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Tuesday, March 23, 2010

Let's talk about perfection

Originally posted December 18,2008

The pressure to live up to perfection can get anyone down

There was a point yesterday afternoon when my fingers hovered over the keyboard and I found myself thinking "I don't know this kid at all." I had just finished reading an application and was trying to write an enthusiastic opening to my notes, but nothing was coming. It didn't really make sense. The curriculum was excellent, the grades were great, the test scores were solid, the applicant was involved, the counselor's recommendation was positive, and the essays were meticulously edited. Many people would say the application was flawless.

I had the perfect application in front of me, but I had trouble getting excited about it. It was an application that epitomized an idea I had a few years ago:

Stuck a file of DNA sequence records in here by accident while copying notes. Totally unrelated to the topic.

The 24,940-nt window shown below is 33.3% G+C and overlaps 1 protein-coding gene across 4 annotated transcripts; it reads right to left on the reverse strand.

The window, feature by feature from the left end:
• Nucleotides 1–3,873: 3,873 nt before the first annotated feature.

Sometimes

perfect

is

boring

Does the student who achieves perfection (whatever that is) get accepted to lots of schools? Sure. But at UVa, we'll be admitting over 6,000 students to bring in a class of about 3,240 students. If we only admit the perfect students, we'll have a pretty small class. Yes, you need a strong profile to be admitted, but we don't have a picture of the perfect student in our heads as we read your files.

My advice: don't try to be the perfect applicant. Try to be the most perfect version of you. You might wind up giving us a lot to write about when we take our notes.

Perfection is nice, but so is personality